Thursday, April 26, 2007

Eastern Hognose

The Eastern Hognose (Heterodon platirhinos) in the image was crossing the driveway at the Audubon Center at the Francis Beidler Forest. As our sign along the driveway states, "Please brake for turtles and snakes." From the Georgia Wildlife Web: Scientific name: The genus name is from the Greek words hetero (different) and odon (tooth), a reference to the different sized teeth in this genus. The species name is derived from the Greek words platys (broad or flat) and rhinos (snout or nose), which refers to the flattened scale at the tip of the snout.

Hognose snakes dine primarily on amphibians, especially toads. Obviously, toads would prefer that they not be eaten, so they will inhale air and puff up themselves. The Eastern Hognose will clamp down on the toad and use its rear teeth to deflate the toad and swallow it whole.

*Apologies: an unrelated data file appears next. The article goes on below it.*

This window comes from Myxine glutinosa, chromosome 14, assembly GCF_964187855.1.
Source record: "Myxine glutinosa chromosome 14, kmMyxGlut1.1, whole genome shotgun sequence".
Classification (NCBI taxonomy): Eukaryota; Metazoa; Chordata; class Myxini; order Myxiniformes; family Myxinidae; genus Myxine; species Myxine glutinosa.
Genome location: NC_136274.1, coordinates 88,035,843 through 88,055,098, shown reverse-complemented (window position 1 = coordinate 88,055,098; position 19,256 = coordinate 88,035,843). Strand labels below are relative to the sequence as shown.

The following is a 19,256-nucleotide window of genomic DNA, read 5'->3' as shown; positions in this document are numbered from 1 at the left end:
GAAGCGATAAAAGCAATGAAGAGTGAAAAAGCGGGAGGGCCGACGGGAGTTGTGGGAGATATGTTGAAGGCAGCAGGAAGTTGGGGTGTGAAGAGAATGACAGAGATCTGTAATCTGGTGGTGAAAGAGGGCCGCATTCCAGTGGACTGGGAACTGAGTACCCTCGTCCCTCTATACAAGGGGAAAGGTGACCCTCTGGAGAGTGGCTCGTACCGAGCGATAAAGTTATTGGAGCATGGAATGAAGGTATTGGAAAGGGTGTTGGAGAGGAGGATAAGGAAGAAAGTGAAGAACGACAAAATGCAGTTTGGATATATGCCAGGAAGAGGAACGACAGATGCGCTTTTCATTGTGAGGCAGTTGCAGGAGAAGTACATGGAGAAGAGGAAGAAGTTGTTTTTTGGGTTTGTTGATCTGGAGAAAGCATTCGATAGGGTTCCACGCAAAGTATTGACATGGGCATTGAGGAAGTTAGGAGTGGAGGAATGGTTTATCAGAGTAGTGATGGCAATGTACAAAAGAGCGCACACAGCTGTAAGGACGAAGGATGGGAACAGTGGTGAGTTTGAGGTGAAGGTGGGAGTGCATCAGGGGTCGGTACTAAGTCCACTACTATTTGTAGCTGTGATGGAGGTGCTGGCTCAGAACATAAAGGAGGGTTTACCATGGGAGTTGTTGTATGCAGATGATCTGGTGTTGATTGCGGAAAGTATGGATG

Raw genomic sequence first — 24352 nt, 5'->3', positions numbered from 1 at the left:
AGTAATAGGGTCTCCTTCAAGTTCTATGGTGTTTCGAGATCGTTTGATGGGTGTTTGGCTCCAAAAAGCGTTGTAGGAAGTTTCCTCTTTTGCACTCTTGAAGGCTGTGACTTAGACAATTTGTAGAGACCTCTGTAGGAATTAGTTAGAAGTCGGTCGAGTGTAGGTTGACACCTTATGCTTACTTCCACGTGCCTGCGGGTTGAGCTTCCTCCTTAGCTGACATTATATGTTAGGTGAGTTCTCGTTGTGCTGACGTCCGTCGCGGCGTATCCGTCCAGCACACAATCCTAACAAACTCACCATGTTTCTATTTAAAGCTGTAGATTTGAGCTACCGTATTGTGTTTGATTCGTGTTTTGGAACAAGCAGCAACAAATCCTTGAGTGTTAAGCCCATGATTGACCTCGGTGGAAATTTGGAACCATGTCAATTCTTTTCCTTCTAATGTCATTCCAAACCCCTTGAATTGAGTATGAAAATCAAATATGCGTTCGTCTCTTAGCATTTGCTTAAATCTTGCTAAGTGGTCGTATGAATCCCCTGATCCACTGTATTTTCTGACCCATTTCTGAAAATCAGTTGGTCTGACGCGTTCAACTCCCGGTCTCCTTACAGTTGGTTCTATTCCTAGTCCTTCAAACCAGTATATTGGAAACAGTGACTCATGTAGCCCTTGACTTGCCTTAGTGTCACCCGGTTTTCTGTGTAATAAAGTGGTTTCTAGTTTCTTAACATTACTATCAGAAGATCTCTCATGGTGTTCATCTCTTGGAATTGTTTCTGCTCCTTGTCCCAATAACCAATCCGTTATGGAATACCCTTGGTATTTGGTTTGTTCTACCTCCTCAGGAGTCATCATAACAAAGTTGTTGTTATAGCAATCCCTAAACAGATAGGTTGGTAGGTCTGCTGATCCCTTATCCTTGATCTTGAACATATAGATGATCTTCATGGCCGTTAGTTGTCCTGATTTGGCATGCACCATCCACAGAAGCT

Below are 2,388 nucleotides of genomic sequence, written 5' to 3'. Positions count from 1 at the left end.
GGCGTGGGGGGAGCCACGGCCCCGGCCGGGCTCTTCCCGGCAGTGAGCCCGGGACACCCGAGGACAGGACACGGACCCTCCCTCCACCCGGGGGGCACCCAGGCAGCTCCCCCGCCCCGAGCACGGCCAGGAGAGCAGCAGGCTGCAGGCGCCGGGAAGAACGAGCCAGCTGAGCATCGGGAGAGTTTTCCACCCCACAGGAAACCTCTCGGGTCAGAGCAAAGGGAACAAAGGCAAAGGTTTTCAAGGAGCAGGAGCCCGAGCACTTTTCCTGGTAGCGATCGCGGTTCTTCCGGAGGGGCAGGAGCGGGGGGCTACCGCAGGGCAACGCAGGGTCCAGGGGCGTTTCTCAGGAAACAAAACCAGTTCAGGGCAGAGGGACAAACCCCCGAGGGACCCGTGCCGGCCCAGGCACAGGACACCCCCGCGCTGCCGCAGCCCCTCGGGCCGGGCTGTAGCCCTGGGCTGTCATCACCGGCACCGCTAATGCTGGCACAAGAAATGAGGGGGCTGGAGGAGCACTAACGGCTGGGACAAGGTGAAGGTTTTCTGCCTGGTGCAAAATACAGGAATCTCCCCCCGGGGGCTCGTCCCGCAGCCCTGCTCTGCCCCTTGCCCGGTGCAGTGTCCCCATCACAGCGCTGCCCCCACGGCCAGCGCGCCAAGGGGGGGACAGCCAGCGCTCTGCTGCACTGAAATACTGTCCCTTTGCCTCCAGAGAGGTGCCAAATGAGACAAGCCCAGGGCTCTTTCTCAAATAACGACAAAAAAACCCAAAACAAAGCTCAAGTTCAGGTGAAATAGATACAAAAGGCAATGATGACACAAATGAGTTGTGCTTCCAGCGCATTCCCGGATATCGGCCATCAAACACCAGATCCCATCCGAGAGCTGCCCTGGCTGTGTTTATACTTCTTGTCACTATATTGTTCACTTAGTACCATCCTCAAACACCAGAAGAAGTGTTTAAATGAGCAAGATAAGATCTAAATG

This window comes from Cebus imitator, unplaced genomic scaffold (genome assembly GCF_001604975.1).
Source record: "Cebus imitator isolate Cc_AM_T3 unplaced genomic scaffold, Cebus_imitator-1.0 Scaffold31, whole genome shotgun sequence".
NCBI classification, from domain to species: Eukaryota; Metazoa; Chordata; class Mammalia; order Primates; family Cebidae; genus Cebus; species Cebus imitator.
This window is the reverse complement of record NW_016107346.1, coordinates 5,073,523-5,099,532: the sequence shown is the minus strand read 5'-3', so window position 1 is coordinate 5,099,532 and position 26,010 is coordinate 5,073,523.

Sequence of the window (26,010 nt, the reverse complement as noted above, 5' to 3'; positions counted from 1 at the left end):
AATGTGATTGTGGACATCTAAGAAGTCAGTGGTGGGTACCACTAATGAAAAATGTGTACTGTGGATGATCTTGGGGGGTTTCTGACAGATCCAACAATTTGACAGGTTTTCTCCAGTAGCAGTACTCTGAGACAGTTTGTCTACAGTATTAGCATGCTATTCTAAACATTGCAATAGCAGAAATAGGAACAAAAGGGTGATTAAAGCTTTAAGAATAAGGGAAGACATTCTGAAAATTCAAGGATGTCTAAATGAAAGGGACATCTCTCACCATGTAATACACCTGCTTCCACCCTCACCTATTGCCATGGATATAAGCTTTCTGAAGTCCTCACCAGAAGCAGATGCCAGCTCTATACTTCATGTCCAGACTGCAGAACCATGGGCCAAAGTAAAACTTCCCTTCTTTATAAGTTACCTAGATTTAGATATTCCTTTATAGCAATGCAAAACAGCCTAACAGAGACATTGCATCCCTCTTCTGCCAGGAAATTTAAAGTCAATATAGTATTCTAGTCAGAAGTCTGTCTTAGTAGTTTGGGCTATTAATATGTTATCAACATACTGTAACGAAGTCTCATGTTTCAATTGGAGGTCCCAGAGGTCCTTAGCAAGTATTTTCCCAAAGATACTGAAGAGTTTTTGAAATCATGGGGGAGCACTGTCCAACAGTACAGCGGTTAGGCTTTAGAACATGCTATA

If the Eastern Hognose feels threatened, it will flip over with its mouth agape and play dead. Most animals in the wild will pass on a meal if it is already dead, since they lack a vulture's ability to eat rancid meat. If you were to flip over the 'possum-playing snake, it would flip itself back into the "dead" position.

These snakes have good reason to fear humans. Although they eat toads, they also imitate venomous snakes as part of their defensive acting repertoire prior to playing dead. By hissing and flattening out their head and neck, they pose as deadly snakes and have earned nicknames such as "puff adder", "hissing sand snake", "spreading adder", "false cobra", and "death adder". This is unfortunate, because it illicits a fatal response from many humans despite the fact that this species seldom if ever bites, even when handled.

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